Cities and Counties » Foothills » Okmulgee
Okmulgee, one of America's most uncommon places, is a city rich in history. In the late 1800's, Okmulgee (a Creek word meaning bubbling water) sprang up around the Creek Council House, the tribal house of government for the Muscogee (Creek) Nation. From there, trading posts, banks, and mercantile businesses were established in what would become Okmulgee's downtown area.
In the early part of the 20th Century, the discovery of oil created a boom to Okmulgee's economy. At one time, Okmulgee had more millionaires per capita than any other place in the nation. In the late 1910s and early 1920s, much of downtown's largest buildings were erected. Vaudeville houses, ornate churches and a seven-story office building showcased the downtown, and most of these buildings are still in use. The Orpheum, an Art Deco movie theater opened in the early 1920s, is still in operation today.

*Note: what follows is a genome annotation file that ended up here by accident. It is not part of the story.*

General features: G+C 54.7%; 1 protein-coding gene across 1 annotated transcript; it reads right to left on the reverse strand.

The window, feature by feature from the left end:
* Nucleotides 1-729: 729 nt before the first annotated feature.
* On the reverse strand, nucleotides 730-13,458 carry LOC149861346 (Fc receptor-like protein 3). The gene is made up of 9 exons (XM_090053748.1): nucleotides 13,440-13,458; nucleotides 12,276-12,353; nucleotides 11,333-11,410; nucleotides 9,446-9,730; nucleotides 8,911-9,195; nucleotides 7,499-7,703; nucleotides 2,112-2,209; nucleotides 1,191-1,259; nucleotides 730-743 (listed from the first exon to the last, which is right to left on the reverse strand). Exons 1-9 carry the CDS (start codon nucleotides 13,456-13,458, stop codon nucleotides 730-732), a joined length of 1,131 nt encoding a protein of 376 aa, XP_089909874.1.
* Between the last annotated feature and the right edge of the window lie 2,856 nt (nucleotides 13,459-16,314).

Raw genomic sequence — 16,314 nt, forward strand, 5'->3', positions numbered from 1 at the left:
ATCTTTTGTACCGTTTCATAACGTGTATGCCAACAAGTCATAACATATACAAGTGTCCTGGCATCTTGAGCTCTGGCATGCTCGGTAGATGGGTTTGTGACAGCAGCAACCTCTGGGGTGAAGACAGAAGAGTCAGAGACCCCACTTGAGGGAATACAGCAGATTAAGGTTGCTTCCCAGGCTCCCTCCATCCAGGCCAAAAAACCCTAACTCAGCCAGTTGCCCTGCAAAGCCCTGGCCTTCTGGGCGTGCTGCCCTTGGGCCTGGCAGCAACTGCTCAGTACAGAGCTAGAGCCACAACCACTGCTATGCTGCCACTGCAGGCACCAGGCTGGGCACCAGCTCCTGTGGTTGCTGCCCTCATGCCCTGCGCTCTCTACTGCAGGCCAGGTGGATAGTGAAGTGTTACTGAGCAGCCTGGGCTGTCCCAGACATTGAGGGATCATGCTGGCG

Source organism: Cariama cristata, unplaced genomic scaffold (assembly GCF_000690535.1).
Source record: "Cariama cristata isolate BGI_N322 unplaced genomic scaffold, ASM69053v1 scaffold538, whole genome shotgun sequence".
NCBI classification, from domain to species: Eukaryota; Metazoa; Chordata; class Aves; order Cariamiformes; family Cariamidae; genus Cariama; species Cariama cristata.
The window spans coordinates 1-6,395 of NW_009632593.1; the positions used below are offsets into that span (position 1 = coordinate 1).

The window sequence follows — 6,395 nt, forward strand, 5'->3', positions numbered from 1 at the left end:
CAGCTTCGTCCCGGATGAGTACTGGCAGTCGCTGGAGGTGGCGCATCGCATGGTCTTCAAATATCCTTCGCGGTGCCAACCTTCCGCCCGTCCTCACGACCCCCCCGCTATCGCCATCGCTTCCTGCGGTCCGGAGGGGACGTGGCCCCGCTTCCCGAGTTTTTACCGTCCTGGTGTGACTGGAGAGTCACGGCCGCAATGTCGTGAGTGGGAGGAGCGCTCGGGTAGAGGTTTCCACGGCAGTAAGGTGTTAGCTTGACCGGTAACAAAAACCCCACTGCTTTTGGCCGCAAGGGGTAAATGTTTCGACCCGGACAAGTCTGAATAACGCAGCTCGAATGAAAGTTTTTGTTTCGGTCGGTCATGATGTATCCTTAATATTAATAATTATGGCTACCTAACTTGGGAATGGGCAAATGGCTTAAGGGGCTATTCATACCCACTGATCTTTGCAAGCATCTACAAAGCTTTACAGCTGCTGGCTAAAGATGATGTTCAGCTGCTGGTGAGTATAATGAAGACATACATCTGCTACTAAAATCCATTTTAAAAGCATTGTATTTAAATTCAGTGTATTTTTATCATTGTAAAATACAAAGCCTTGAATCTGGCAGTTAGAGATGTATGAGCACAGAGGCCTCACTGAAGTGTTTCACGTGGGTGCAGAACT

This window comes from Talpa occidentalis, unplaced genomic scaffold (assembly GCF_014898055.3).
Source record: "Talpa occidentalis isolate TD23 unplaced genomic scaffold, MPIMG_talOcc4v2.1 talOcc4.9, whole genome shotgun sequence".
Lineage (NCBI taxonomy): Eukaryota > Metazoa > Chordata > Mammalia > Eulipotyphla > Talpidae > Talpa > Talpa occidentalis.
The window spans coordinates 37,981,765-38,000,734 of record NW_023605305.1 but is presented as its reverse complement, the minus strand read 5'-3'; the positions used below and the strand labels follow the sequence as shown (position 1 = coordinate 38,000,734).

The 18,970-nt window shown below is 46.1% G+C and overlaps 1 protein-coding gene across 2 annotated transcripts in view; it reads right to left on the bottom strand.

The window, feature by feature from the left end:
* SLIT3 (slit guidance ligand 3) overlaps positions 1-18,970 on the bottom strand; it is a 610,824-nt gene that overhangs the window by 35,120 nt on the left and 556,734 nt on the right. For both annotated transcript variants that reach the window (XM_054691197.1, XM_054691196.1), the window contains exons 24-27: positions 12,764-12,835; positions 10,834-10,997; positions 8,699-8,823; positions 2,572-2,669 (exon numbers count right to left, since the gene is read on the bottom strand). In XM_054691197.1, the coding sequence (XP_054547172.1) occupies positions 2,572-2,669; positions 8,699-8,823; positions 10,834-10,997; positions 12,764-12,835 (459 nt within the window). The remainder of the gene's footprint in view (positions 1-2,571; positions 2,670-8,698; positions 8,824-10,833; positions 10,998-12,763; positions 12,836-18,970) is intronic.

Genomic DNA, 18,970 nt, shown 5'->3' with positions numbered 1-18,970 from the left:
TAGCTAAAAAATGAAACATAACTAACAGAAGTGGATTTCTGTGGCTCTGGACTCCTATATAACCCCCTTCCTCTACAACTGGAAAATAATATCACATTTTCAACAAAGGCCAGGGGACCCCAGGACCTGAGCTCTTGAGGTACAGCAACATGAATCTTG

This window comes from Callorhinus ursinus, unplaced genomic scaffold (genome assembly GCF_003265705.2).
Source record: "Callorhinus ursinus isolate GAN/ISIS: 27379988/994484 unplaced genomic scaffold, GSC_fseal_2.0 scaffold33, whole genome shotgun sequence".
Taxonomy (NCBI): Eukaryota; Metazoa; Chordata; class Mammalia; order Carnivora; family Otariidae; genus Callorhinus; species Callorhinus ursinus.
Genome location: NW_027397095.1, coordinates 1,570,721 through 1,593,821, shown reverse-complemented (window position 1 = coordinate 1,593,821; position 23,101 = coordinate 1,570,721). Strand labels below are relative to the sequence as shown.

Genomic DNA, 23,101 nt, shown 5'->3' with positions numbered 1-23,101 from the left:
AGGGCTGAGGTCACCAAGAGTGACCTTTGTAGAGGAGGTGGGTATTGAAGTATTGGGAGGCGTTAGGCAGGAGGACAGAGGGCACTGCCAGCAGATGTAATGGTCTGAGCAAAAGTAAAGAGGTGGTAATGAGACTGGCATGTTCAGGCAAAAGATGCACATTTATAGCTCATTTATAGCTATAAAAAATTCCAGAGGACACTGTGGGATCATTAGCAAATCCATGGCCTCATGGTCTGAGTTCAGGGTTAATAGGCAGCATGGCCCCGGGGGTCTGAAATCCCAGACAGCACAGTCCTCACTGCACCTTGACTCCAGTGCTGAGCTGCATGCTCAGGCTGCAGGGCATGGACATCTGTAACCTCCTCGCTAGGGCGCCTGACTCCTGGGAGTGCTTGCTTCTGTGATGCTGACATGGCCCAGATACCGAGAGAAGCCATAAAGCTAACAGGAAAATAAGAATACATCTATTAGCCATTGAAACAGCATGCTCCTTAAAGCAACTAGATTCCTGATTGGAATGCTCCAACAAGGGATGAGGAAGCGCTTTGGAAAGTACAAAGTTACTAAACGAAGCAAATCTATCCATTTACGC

Okmulgee became known for its oil and oilmen. Magnificent oil mansions remain in Okmulgee, many now restored and renovated for a new generation of residents.
A recent revitalization of the downtown area has restored the early day atmosphere of downtown as the heart of the community. Quaint shops, a variety of eating establishments, a renovated Creek Council House, new loft apartments in the upper floors of the magnificent buildings, and colorful murals, provide visitors with a truly delightful experience.
Okmulgee is also home to OSUIT, the technical branch of Oklahoma State University. The school recently purchased and renovated Okmulgee's first Post Office building and adjacent apartment building, and remodeled it into unique downtown student housing. The Grand Old Post Office (GOPO) is now home to between 70 and 75 OSUIT students.
Green Country Technology Center, a Career Tech educational facility, and College of the Muscogee Nation are also at home in Okmulgee.
Okmulgee offers two lakes west of town. Lake Okmulgee is a recreational lake offering boating and skiing, swimming, fishing, camping, picnicing, and hiking. Dripping Springs Lake is aimed at sportsmen, and is Oklahoma's first trophy bass lake.
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